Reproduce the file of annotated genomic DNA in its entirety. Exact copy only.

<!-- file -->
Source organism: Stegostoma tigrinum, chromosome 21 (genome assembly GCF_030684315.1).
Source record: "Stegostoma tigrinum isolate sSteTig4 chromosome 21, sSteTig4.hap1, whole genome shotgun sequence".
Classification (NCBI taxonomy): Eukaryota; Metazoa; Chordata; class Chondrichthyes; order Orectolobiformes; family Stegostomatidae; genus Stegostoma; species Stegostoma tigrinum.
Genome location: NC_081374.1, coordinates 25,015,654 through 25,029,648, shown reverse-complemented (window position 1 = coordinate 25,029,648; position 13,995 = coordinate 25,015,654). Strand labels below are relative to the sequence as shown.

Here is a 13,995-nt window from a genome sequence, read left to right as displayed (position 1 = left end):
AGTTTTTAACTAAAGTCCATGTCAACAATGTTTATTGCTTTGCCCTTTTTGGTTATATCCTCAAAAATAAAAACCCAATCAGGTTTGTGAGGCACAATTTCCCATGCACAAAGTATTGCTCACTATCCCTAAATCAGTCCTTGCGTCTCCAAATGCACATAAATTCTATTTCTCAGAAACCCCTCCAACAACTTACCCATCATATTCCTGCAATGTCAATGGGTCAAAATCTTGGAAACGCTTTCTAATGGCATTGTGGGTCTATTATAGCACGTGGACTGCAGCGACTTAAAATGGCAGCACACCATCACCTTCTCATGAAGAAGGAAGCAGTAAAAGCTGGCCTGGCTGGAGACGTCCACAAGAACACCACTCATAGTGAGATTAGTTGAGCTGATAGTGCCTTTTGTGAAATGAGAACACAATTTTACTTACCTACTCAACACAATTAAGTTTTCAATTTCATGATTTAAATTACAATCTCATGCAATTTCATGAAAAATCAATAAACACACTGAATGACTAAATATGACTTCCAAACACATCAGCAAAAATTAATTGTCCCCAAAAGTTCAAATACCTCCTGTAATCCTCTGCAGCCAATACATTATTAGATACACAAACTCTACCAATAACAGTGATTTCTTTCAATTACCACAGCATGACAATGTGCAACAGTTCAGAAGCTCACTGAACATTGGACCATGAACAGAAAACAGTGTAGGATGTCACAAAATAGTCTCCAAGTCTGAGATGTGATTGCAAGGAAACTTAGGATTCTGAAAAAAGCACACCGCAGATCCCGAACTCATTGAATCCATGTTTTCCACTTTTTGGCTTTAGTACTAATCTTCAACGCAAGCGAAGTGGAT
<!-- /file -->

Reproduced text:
Source organism: Stegostoma tigrinum, chromosome 21 (genome assembly GCF_030684315.1).
Source record: "Stegostoma tigrinum isolate sSteTig4 chromosome 21, sSteTig4.hap1, whole genome shotgun sequence".
Classification (NCBI taxonomy): Eukaryota; Metazoa; Chordata; class Chondrichthyes; order Orectolobiformes; family Stegostomatidae; genus Stegostoma; species Stegostoma tigrinum.
Genome location: NC_081374.1, coordinates 25,015,654 through 25,029,648, shown reverse-complemented (window position 1 = coordinate 25,029,648; position 13,995 = coordinate 25,015,654). Strand labels below are relative to the sequence as shown.

Here is a 13,995-nt window from a genome sequence, read left to right as displayed (position 1 = left end):
AGTTTTTAACTAAAGTCCATGTCAACAATGTTTATTGCTTTGCCCTTTTTGGTTATATCCTCAAAAATAAAAACCCAATCAGGTTTGTGAGGCACAATTTCCCATGCACAAAGTATTGCTCACTATCCCTAAATCAGTCCTTGCGTCTCCAAATGCACATAAATTCTATTTCTCAGAAACCCCTCCAACAACTTACCCATCATATTCCTGCAATGTCAATGGGTCAAAATCTTGGAAACGCTTTCTAATGGCATTGTGGGTCTATTATAGCACGTGGACTGCAGCGACTTAAAATGGCAGCACACCATCACCTTCTCATGAAGAAGGAAGCAGTAAAAGCTGGCCTGGCTGGAGACGTCCACAAGAACACCACTCATAGTGAGATTAGTTGAGCTGATAGTGCCTTTTGTGAAATGAGAACACAATTTTACTTACCTACTCAACACAATTAAGTTTTCAATTTCATGATTTAAATTACAATCTCATGCAATTTCATGAAAAATCAATAAACACACTGAATGACTAAATATGACTTCCAAACACATCAGCAAAAATTAATTGTCCCCAAAAGTTCAAATACCTCCTGTAATCCTCTGCAGCCAATACATTATTAGATACACAAACTCTACCAATAACAGTGATTTCTTTCAATTACCACAGCATGACAATGTGCAACAGTTCAGAAGCTCACTGAACATTGGACCATGAACAGAAAACAGTGTAGGATGTCACAAAATAGTCTCCAAGTCTGAGATGTGATTGCAAGGAAACTTAGGATTCTGAAAAAAGCACACCGCAGATCCCGAACTCATTGAATCCATGTTTTCCACTTTTTGGCTTTAGTACTAATCTTCAACGCAAGCGAAGTGGAT